We can also use a different, let’s say $$3\times 3$$, kernel with only 1s. The boundaries of the object in the output image will grow by a certain additional layer. In the image below you can see an example of performing dilation on the original image with $$3\times 3$$ kernel that consists of all 1s. In addition, you can see the difference between original and dilated image. The difference explains how the newly created white pixels are distributed. Once, again, note that if we have applied a different kernel, our result would be different.

### What is erosion?

In addition to dilation, we also have a complementary operation that is called an erosion. This operation is complete inversion of the dilation. The kernel is scanning the image, and it looks for the overlapping interval between the kernel and the image pixel. However, opposed to the dilation, here we are computing the local minimum. That means that only if 1s of the kernel are overlapped with only 1s of the image, the result will be 1 (white pixel). On the other hand, in all other cases the local minimum will be equal to 0 (black pixel). Once we process our original image with the kernel, the white area will shrink. The process of erosion is illustrated in the following GIF animation.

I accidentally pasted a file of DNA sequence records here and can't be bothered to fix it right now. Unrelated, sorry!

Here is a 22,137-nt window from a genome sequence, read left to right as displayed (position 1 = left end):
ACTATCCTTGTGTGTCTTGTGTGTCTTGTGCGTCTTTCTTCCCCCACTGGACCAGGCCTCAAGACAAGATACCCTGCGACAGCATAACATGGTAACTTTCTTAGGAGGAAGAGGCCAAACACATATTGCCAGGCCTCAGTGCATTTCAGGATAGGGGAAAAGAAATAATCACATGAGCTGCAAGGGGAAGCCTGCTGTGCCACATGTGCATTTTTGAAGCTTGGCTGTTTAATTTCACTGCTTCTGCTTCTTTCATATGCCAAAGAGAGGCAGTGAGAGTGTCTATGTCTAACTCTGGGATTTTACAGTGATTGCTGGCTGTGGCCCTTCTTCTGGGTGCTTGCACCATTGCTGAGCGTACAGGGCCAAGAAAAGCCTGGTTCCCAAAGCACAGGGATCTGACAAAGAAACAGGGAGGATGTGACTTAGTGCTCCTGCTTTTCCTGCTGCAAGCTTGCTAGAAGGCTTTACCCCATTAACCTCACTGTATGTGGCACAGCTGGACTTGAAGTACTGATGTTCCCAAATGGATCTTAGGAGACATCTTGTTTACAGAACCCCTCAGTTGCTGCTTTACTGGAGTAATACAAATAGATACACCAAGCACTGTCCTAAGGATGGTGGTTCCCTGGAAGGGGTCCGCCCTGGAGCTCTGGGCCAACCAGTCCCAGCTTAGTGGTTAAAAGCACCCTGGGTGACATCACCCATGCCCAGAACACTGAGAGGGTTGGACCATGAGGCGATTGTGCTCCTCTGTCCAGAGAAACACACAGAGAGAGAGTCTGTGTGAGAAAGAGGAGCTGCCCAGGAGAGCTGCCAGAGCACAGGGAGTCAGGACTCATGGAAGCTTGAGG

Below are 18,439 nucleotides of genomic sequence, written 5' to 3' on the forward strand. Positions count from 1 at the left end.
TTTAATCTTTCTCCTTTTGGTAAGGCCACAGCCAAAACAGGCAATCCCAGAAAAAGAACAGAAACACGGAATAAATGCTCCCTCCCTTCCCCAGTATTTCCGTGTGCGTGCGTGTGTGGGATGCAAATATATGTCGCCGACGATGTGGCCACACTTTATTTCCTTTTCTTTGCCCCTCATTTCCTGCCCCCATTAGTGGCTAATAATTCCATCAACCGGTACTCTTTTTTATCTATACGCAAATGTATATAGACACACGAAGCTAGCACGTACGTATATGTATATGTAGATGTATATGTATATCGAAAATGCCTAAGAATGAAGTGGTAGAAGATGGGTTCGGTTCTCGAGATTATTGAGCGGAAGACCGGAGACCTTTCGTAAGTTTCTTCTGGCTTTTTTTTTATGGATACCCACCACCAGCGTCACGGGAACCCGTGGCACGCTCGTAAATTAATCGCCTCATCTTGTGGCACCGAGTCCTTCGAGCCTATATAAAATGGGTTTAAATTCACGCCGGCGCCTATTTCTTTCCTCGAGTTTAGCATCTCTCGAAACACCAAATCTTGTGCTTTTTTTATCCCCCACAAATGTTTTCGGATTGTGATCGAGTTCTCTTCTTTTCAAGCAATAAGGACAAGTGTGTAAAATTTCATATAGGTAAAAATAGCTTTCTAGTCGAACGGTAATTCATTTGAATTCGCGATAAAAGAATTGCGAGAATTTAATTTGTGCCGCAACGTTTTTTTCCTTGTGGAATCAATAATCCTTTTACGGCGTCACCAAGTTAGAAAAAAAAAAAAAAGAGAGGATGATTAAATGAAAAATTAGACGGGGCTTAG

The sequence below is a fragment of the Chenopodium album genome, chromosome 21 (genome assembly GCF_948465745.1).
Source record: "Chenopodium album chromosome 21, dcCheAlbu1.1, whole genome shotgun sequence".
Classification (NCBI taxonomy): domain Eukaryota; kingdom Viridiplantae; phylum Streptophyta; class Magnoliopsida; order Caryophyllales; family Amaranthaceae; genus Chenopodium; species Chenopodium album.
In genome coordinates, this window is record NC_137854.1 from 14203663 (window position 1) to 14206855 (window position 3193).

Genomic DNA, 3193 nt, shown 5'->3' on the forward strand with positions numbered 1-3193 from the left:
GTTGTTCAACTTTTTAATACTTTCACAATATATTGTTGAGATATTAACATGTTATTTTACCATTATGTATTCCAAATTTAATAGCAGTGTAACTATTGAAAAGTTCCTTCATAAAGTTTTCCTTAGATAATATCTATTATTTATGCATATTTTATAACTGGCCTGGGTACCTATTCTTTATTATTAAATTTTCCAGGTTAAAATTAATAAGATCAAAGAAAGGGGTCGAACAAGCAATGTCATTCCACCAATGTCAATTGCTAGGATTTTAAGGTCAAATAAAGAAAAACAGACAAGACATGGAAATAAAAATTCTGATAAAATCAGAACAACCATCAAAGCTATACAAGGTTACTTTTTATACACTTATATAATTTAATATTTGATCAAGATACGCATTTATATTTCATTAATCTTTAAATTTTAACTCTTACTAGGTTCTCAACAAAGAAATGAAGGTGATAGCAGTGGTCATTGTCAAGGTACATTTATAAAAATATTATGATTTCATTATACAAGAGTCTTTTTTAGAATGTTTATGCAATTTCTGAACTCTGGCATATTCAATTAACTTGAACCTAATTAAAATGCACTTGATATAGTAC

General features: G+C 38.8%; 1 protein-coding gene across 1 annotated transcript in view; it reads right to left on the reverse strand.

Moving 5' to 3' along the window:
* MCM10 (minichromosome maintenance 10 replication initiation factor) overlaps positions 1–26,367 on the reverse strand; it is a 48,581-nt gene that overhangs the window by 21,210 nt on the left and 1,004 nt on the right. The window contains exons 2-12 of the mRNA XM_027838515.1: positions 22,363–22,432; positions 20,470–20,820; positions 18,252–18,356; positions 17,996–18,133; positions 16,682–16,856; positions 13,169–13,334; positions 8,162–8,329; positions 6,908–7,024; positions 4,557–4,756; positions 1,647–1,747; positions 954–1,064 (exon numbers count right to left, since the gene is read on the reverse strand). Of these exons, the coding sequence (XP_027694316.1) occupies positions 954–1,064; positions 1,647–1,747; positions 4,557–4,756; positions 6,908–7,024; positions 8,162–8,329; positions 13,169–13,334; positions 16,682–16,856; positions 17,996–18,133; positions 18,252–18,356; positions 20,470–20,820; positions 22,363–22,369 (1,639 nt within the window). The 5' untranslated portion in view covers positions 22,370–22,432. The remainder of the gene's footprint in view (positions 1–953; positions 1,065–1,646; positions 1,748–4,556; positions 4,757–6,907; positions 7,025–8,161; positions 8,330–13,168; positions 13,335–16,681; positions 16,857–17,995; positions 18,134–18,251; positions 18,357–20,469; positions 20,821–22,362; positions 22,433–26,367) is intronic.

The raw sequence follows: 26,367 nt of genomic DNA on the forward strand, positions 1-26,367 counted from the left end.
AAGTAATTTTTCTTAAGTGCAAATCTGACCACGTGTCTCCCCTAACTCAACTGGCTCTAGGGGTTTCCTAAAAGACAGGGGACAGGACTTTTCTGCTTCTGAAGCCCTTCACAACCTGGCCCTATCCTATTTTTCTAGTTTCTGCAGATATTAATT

### Python experiments with dilation and erosion

So, let’s see how we can implement this in OpenCV. There are two steps. First of all, we need to import our image. Then, we need to define our kernel.

As the first step, we will load our input image and we need to threshold it in order to create a binary image. In our previous post we have already explained a thresholding in more detail. Feel free to look at this post if you need to refresh your knowledge.

# Necessary imports
import numpy as np
import cv2
import matplotlib.pyplot as plt
from google.colab.patches import cv2_imshow
# Loading an input image and performing thresholding
_, mask=cv2.threshold(img, 230, 255, cv2.THRESH_BINARY_INV)

We will store the output of a thresholding operator in a variable that we will call a mask. We also have the output parameter that we will not store, and therefore, we will use the underscore line in the code (_). Additional parameters that we use are threshold intensity pixel values, which in our case are set to values of 230 and 255. This means that all values larger than 230 will be set to the value of 255. The last parameter that we use is a type of thresholding algorithm THRESH_BINARY_INV which will simply invert our values (all values smaller than 230 will become white, and all values larger than 230 will become black).

titles=["image","mask"]
images=[img, mask]
# Plotting the image and the mask
for i in range(2):
plt.subplot(1, 2, i+1), plt.imshow(images[i], "gray")